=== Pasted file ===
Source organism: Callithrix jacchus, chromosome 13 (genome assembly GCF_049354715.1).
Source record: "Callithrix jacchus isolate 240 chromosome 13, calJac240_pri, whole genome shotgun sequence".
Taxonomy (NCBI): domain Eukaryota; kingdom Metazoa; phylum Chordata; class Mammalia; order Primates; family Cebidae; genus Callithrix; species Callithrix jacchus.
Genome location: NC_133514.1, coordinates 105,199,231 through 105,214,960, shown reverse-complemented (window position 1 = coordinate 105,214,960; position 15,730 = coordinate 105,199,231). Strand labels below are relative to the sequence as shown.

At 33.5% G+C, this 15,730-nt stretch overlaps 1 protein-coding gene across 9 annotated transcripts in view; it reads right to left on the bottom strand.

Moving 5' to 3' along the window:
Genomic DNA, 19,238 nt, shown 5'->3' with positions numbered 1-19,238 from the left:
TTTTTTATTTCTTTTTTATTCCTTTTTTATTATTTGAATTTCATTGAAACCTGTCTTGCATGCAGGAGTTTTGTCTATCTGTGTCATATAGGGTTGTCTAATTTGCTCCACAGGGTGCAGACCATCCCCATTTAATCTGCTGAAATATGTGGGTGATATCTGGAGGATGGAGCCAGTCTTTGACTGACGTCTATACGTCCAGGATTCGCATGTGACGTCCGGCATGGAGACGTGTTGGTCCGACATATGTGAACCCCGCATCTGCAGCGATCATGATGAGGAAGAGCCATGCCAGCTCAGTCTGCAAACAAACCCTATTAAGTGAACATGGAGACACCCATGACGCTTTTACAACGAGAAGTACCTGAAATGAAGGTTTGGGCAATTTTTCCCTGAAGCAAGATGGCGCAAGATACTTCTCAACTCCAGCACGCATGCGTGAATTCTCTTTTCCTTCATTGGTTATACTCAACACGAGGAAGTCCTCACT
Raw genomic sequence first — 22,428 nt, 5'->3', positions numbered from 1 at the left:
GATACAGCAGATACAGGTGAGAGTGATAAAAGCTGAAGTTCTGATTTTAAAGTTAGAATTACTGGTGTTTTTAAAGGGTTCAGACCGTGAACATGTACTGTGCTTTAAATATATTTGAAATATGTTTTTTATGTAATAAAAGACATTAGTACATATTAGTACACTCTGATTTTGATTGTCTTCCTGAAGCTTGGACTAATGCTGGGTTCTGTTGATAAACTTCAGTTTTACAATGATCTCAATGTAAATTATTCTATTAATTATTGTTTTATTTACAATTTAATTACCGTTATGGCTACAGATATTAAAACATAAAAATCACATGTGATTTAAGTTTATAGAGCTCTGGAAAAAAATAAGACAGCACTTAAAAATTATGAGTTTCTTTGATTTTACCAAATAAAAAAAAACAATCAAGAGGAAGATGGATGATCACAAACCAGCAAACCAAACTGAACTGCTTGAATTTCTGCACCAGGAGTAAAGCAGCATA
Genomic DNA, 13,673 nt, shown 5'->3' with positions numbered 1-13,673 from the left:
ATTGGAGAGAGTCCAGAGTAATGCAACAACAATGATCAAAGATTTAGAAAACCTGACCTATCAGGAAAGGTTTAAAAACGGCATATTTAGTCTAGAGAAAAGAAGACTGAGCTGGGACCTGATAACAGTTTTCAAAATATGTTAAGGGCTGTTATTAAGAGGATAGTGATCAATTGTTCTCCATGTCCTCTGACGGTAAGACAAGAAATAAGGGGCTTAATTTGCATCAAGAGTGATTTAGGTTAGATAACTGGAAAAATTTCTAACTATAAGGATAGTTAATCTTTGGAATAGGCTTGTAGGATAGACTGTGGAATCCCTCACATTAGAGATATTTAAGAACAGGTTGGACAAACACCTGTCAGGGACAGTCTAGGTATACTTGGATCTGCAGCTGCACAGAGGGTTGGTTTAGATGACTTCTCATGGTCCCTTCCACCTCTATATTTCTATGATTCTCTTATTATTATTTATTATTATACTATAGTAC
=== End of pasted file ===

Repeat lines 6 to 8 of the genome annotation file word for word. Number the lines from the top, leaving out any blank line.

Moving 5' to 3' along the window:
Genomic DNA, 19,238 nt, shown 5'->3' with positions numbered 1-19,238 from the left:
TTTTTTATTTCTTTTTTATTCCTTTTTTATTATTTGAATTTCATTGAAACCTGTCTTGCATGCAGGAGTTTTGTCTATCTGTGTCATATAGGGTTGTCTAATTTGCTCCACAGGGTGCAGACCATCCCCATTTAATCTGCTGAAATATGTGGGTGATATCTGGAGGATGGAGCCAGTCTTTGACTGACGTCTATACGTCCAGGATTCGCATGTGACGTCCGGCATGGAGACGTGTTGGTCCGACATATGTGAACCCCGCATCTGCAGCGATCATGATGAGGAAGAGCCATGCCAGCTCAGTCTGCAAACAAACCCTATTAAGTGAACATGGAGACACCCATGACGCTTTTACAACGAGAAGTACCTGAAATGAAGGTTTGGGCAATTTTTCCCTGAAGCAAGATGGCGCAAGATACTTCTCAACTCCAGCACGCATGCGTGAATTCTCTTTTCCTTCATTGGTTATACTCAACACGAGGAAGTCCTCACT